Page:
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Ex-soldier gets life for Iraqi murders
Updated 5/22/2009 6:42 AM ET
PADUCAH, Ky. — Former Army private first class Steven Green will serve life in a U.S. prison for what a federal prosecutor called "unthinkable and outrageous" crimes against civilians in Iraq.

The nine-woman, three-man jury convicted Green on May 7 of raping and killing 14-year-old Abeer Qassim al-Janabi, then shooting her parents and 5-year-old sister to death on March 12, 2006.

The jurors deliberated over two days on his sentence but couldn't agree unanimously Thursday on life or death, which Justice Department prosecutor Brian Skaret had urged. That means Green will get a life term when sentenced formally Sept. 4.

The murders took place in Mahmoudiya, about 20 miles south of Baghdad in an area where some of the country's worst insurgent violence was then unfolding.

Green, 24, is among a handful of former servicemembers prosecuted under a 2000 law that allows the government to bring charges in a federal civilian court for crimes committed overseas while in uniform. The first former U.S. soldier to face the death penalty before a civilian jury for a wartime crime, Green was honorably discharged for a personality disorder before his role in the crimes was discovered.

The trial, which began April 27, was held in Paducah because Green was deployed with the 101st Airborne Division, based at nearby Fort Campbell.

REACTION: Iraqis say ex-U.S. soldier should be put to death VIDEO: More on the Steven Green case

Three other soldiers involved pleaded guilty in military courts-martial in exchange for lesser sentences after agreeing to testify against Green.

Green's sentence closes the case on one of the worst war crimes committed by U.S. forces or contractors in Iraq. The atrocity in Mahmoudiya may not pack the political wallop that the abuse of detainees at Abu Ghraib prison did, but it ranks with other infamous incidents in Iraq, military experts say. Among them: the 2005 killings of 24 unarmed civilians in Haditha, in which charges — later dropped — were brought against eight Marines.

"This case shows how a single incident perpetrated by one person can distort an entire worldview of how the war was carried out," says Loren Thompson, a military analyst at the Lexington Institute, a conservative think tank. Still, "Abu Ghraib was more serious because it was a systematic breakdown. In the case of Mr. Green, it's an act of gross criminality by a handful of people."

Compared with troops in draft-era wars, today's all-volunteer force is "more disciplined, more restrained than any other military in the world," Thompson says. "When you consider the stress ... the American military has comported itself in Iraq better than in Vietnam, Korea" or the world wars.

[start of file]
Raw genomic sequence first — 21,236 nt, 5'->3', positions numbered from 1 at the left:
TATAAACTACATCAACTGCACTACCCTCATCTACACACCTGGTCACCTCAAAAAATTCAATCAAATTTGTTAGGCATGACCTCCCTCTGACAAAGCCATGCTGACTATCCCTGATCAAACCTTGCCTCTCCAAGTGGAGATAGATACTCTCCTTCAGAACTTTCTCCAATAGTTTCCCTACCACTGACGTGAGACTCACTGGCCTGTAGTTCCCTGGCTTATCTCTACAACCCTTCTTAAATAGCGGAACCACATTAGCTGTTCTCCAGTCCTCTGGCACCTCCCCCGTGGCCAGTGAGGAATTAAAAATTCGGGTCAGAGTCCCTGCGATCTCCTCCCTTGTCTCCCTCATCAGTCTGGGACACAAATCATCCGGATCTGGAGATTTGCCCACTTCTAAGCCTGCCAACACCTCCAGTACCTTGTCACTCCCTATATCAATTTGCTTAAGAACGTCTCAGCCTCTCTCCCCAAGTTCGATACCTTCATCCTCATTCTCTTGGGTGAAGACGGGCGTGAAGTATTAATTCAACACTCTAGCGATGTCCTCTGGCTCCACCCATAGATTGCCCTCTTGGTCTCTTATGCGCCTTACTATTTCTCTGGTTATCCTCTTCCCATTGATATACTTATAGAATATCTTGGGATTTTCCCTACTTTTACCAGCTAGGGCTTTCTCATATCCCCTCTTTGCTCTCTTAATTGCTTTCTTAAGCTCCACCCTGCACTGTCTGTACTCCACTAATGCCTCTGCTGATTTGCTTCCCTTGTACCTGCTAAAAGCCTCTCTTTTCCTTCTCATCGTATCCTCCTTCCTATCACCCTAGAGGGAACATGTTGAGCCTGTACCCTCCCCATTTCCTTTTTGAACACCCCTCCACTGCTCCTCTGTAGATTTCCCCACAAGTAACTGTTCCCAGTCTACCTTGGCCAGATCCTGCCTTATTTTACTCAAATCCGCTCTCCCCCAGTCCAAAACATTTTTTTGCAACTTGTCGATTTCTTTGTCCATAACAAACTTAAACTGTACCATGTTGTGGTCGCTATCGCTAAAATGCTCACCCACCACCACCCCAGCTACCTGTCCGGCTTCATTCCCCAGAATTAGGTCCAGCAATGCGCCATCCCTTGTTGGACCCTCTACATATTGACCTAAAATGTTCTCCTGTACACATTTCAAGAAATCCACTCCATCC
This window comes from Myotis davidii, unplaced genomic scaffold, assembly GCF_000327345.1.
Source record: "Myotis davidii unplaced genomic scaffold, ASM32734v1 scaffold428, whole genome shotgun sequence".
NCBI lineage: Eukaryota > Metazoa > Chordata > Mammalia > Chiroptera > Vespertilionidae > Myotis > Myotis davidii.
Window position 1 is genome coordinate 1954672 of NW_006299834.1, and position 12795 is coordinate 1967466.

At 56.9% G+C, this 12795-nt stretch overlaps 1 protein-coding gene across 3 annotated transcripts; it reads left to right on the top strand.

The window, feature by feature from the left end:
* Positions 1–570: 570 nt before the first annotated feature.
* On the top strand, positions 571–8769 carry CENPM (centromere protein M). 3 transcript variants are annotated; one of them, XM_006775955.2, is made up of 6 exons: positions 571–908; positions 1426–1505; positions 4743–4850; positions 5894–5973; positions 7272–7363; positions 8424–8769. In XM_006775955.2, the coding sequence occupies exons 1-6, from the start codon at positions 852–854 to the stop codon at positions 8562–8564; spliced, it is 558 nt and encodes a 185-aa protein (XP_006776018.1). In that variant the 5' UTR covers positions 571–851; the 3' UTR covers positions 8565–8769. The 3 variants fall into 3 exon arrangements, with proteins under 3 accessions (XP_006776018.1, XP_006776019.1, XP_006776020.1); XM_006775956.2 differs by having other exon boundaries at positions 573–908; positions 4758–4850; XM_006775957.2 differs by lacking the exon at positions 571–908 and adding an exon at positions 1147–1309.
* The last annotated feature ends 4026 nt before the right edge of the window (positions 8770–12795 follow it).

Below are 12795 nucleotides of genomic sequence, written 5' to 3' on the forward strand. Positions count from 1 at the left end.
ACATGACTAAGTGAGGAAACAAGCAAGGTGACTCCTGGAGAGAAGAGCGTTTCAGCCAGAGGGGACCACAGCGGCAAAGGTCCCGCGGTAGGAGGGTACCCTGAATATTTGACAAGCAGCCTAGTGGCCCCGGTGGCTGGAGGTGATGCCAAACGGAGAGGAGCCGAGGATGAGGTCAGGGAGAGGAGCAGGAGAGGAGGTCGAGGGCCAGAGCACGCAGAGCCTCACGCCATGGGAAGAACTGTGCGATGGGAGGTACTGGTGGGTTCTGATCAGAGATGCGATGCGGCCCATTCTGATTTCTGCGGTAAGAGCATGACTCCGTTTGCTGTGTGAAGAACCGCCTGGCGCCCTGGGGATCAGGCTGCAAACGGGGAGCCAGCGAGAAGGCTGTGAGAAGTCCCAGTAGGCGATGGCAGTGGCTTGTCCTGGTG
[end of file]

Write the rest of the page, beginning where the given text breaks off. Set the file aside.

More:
"Anytime you give high-powered weapons to 19- and 20-year-olds, bad things are bound to happen occasionally," says Gary Solis, a former Marine judge who teaches the laws of war at the U.S. Military Academy. "It's true in every war."

Solis says Green is "not representative" of most servicemembers serving in Iraq and Afghanistan. "The reporting is so much greater today that it may raise the impression that combatants are committing more crimes. I don't believe that's true. It's just that we are more aware of it. We didn't have the CNN factor in Vietnam that these soldiers have."

Solis was called as an expert witness by Green's defense team, which argued that his life should be spared because the crimes resulted in part from poor leadership and neglect by Army officers. Solis testified that combat stress can impair any soldier's judgment and degrade the strong leadership needed to prevent war crimes.

Army records show Green had told a combat-stress counselor that he wanted to avenge the deaths of several comrades. He was cleared for combat, although he was diagnosed with "homicidal ideations" and prescribed a mood-regulating drug.

Three months later, according to military court records, he and three other soldiers drank black-market Iraqi whiskey, slipped away from their post and entered a home they knew from earlier patrols. One soldier stood guard while Green and two others allegedly took turns raping the teenager. Green allegedly killed Abeer's mother, father and younger sister before shooting Abeer in the head and burning her body.

Besides triggering international outrage against U.S. forces in Iraq, the murders drew attention to lax recruiting standards that allowed Green to join the Army. The Midland, Texas, native was a high school dropout who had several misdemeanor convictions when he enlisted just days after serving four days in jail on an alcohol-possession charge. Green was one of 5,506 soldiers granted conduct waivers in 2005, a time when the military struggled to meet recruiting goals.

"In order to meet quotas, it was considered necessary to lower standards," Solis says. "That always brings a price."

Green's lawyers had urged the jury to sentence him to life in prison instead of death because he came from a broken home and suffered a brain injury in Iraq.

"America does not kill its broken warriors," defense lawyer Scott Wendelsdorf said in a closing statement Wednesday. "Spare this broken boy, for God's sake."

Wolfson reports for The (Louisville) Courier-Journal. Stone reported from McLean, Va. Contributing: The Associated Press

Posted 5/21/2009 5:45 PM ET
Updated 5/22/2009 6:42 AM ET
Steven Green on Thursday left the courthouse in Paducah, Ky. through a back entrance.
By Daniel Patmore, AP
Steven Green on Thursday left the courthouse in Paducah, Ky. through a back entrance.